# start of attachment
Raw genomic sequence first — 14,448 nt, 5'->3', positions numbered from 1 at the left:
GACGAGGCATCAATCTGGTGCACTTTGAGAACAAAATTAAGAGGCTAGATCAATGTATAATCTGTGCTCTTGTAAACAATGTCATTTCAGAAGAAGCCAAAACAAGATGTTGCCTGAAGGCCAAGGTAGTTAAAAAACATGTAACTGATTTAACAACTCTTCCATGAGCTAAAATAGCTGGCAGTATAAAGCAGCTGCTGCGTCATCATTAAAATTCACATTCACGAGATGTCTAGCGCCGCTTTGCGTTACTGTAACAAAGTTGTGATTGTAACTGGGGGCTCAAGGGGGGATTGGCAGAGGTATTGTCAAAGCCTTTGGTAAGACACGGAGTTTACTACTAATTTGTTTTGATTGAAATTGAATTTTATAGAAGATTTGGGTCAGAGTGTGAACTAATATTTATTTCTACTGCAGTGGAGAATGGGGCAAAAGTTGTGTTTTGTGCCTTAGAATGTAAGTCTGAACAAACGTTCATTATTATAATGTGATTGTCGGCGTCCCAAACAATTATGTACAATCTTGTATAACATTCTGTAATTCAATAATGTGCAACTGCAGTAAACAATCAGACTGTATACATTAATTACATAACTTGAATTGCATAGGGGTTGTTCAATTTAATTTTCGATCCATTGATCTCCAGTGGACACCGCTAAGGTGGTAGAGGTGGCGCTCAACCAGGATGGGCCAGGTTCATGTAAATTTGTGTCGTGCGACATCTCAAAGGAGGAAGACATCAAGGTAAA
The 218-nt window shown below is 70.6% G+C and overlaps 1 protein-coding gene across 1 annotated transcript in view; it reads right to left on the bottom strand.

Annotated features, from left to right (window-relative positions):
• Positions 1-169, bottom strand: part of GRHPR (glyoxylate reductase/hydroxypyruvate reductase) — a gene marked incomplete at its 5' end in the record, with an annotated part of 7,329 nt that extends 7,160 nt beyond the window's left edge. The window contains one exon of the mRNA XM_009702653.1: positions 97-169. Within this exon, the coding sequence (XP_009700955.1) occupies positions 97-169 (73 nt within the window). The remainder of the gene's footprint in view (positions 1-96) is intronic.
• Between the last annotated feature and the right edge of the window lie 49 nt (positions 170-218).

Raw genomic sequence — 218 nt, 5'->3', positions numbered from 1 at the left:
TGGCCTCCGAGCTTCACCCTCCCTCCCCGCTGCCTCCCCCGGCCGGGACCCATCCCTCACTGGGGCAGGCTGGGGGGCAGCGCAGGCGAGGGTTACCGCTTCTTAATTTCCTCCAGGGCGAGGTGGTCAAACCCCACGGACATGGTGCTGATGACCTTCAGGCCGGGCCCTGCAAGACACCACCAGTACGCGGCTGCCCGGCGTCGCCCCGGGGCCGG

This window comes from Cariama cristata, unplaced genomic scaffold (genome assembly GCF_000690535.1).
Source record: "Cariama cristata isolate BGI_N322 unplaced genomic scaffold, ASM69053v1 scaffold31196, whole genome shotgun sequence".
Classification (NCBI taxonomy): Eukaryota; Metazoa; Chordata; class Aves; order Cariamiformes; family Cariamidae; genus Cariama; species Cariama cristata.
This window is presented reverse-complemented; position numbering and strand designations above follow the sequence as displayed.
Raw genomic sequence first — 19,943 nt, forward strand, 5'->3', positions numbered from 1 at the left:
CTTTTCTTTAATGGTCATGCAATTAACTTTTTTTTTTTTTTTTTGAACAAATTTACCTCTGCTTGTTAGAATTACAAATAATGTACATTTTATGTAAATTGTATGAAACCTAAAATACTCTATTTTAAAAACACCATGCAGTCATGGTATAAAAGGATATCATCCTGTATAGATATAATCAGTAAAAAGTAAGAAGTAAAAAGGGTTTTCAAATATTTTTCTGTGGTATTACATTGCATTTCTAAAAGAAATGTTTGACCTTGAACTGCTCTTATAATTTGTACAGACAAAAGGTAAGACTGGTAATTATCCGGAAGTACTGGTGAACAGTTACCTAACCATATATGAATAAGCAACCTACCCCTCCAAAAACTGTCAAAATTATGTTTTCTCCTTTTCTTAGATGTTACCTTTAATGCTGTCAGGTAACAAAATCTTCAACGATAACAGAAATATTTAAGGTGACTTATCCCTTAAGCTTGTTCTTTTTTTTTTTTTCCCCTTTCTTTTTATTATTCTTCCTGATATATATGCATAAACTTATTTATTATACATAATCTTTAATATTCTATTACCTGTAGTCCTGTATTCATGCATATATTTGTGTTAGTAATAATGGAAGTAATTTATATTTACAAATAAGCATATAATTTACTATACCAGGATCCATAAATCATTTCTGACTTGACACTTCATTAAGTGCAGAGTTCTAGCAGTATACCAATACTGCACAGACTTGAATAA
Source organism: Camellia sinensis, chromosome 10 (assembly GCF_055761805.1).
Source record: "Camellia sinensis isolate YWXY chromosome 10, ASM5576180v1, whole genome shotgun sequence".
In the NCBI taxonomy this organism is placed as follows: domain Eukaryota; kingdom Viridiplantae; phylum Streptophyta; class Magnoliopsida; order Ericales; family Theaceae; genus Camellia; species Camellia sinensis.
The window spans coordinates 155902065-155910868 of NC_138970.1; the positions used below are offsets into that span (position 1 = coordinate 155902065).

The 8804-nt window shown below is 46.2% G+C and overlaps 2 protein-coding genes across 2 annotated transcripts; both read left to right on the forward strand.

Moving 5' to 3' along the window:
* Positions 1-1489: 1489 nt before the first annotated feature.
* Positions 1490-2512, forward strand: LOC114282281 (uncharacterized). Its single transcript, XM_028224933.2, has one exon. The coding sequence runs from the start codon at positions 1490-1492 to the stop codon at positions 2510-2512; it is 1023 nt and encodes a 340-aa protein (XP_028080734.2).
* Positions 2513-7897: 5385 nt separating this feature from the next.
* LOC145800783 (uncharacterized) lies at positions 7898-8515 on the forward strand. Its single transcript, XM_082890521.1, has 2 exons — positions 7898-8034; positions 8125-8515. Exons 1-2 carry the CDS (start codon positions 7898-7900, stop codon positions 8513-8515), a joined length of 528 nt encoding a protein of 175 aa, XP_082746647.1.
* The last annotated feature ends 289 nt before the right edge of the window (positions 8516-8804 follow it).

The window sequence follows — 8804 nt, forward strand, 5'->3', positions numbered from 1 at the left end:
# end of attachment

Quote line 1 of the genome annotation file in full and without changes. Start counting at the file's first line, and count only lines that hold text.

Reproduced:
Raw genomic sequence first — 14,448 nt, 5'->3', positions numbered from 1 at the left: